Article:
Pocatello Idaho is a vibrant town in southeastern Idaho, which has become known as a great place for small businesses and anyone who loves to spend time outdoors, thanks to its proximity to beautiful hiking areas and to both Yellowstone National Park and the Grand Tetons in northwestern Wyoming. In addition to being a commercial center, it has a lively collegiate life as the home of Idaho State University. But many travelers who visit are impressed more by the beautiful wilderness and history that surrounds this former outpost on the Oregon Trail than by its commercial underpinnings.
Pocatello is one of the friendliest towns in the country, and there was actually a law, which has since been revoked, that made it illegal not to smile at others in town. Today the locals are still as gregarious and friendly as they’ve always been, whether you're shopping in the historic downtown area, staying at one of the Pocatello ID hotels, or exploring the mountains and rivers around the city.
As a major outpost on the trading route of the Oregon Trail, Pocatello Idaho retains much of its heritage. The Old Town still has many historic buildings and storefronts that feel like they come straight out of a vintage store, with Gothic, Romanesque and Art Deco architecture dating from the nineteenth and early twentieth centuries. You can spend an hour or two cruising the main street and the specialty shops here, picking up a couple souvenirs or searching for that perfect antique something, before grabbing a bite at one of the diverse Old Town restaurants. You can even take in a live show at the Old Town Actors' Studio.
Travelers interested in Pocatello Idaho's history should head north to Fort Hall Replica, one of the most interesting historical attractions in Pocatello. It is a restored trading post and fort that used to belong to the Hudson's Bay Company, and has been rebuilt and decorated according to period style. Artifacts from its history are displayed, and a visit to the fort is a great way to glimpse what life was like in pioneer days. Pocatello's heritage is also closely bound up with that of the Shoshone-Bannock tribes, and indeed the town is named after a Shoshone chief who allowed the railroad, a major factor in the town's founding, to cross his territory. Today members of his tribe live on the Fort Hall Indian Reservation, which incidentally has the only legal casino in southern Idaho, the Fort Hall Casino.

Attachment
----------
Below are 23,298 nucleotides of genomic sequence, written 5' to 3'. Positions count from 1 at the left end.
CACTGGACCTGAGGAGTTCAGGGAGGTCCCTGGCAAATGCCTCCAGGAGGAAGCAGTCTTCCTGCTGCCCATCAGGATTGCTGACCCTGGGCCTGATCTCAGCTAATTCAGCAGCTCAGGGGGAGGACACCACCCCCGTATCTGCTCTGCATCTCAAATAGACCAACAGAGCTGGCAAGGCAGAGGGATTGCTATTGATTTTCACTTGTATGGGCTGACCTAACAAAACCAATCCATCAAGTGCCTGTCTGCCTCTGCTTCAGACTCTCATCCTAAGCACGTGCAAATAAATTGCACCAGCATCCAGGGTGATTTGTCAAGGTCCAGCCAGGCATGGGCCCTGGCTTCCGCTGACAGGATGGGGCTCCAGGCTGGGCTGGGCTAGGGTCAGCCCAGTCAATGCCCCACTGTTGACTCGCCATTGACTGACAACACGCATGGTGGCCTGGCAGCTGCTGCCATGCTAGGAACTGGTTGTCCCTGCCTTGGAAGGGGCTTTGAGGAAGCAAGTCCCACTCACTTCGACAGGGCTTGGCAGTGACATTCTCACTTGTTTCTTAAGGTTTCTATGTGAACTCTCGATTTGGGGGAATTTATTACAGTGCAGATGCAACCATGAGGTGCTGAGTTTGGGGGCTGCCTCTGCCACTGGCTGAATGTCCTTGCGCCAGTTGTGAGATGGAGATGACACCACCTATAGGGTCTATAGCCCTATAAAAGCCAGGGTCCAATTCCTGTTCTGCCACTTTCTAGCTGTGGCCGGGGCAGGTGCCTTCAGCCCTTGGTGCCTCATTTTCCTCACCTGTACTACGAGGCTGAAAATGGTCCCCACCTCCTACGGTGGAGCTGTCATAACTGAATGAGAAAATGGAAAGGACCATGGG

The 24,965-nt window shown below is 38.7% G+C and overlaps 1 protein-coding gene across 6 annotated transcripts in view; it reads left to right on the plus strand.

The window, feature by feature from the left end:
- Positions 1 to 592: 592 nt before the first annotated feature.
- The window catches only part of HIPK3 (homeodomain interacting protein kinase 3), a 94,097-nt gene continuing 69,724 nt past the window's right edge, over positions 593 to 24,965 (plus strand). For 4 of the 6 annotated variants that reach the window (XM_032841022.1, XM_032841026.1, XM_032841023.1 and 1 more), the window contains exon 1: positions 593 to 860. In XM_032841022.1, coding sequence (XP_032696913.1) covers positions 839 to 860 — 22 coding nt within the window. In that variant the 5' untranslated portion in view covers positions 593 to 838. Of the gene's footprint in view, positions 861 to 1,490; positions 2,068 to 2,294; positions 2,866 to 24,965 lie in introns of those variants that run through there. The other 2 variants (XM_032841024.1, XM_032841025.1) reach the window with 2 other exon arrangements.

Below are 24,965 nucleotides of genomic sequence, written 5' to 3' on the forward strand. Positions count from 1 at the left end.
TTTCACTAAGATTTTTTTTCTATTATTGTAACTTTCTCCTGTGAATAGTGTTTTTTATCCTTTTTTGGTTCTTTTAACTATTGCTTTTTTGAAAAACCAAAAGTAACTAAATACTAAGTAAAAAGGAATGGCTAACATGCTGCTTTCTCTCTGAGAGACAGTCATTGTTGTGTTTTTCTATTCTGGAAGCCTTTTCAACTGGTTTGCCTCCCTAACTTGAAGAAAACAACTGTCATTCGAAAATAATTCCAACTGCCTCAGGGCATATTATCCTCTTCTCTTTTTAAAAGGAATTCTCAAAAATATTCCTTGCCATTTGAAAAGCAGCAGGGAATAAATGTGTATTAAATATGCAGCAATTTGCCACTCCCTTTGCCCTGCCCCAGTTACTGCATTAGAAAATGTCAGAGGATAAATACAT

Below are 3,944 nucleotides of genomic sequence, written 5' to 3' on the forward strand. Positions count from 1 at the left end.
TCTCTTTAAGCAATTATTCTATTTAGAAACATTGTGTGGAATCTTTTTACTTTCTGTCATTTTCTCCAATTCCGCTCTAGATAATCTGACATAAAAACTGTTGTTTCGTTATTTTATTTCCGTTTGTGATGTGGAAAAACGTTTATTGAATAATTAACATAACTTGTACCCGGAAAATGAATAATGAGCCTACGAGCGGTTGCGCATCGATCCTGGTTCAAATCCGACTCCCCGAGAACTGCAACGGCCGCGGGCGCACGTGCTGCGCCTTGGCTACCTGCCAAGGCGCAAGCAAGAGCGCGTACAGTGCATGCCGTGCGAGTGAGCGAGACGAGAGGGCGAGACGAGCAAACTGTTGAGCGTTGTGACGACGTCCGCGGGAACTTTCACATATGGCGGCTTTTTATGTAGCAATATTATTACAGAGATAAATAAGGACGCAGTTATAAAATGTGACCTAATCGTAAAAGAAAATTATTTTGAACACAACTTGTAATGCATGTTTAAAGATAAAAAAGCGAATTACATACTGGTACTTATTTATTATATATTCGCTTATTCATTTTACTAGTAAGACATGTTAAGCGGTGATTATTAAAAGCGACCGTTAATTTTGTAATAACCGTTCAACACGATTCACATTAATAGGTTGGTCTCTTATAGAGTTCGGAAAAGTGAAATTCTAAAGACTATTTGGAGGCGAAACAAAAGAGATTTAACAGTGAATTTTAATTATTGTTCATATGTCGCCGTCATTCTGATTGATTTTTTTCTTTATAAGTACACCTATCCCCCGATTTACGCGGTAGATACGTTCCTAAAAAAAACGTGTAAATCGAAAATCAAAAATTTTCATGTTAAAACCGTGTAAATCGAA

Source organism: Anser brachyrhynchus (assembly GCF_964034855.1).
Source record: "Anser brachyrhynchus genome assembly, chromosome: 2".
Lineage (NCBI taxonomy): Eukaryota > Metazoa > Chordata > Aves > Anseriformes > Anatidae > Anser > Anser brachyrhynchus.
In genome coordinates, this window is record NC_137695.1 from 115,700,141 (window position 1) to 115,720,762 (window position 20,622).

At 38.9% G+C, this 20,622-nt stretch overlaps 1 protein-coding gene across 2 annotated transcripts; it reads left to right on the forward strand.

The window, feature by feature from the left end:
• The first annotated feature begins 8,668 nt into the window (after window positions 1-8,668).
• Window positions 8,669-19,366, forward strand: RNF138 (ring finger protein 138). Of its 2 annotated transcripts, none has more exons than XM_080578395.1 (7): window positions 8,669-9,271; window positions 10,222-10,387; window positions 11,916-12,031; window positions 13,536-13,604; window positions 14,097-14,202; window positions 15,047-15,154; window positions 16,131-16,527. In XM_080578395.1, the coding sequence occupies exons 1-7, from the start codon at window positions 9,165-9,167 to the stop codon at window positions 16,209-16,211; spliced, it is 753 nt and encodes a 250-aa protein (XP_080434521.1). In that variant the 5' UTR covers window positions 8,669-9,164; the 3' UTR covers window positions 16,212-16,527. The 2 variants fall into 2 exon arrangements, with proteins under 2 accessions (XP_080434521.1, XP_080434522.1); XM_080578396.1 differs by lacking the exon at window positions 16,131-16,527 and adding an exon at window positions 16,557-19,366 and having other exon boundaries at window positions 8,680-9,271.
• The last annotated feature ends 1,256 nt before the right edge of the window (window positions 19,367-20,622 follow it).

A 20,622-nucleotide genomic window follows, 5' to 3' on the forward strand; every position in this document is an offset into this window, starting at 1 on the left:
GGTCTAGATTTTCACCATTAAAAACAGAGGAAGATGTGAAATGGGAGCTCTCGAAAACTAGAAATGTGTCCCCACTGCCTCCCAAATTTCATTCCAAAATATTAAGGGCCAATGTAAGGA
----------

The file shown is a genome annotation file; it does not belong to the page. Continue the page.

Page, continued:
Pocatello has many activities available if you love the outdoors. Miles of hiking and cycling trails crisscross the mountains and territory surrounding the town, and you can rent a kayak or canoe if you want to explore the Portneuf River and other surrounding rivers. White water rafting is a common sport, as are fishing and angling.
There are plenty of Pocatello ID hotels for the tired traveler. Although the accommodation is mostly in the budget to middle range, tourists will find ample comfortable options from chain hotels such as Hampton Inn and Holiday Inn. There are also several motels located off the highway for the more budget-minded, which are perfect if you're just passing through. An alternative to staying at one of the Pocatello ID hotels is spending the night at the KOA campground, which has full hook-ups as well as an excellent cooked-to-order breakfast for purchase, a great way to start an activity-packed day in Pocatello.
Image: Matthew Trump, CC BY-NC-SA 2.0 (wikipedia)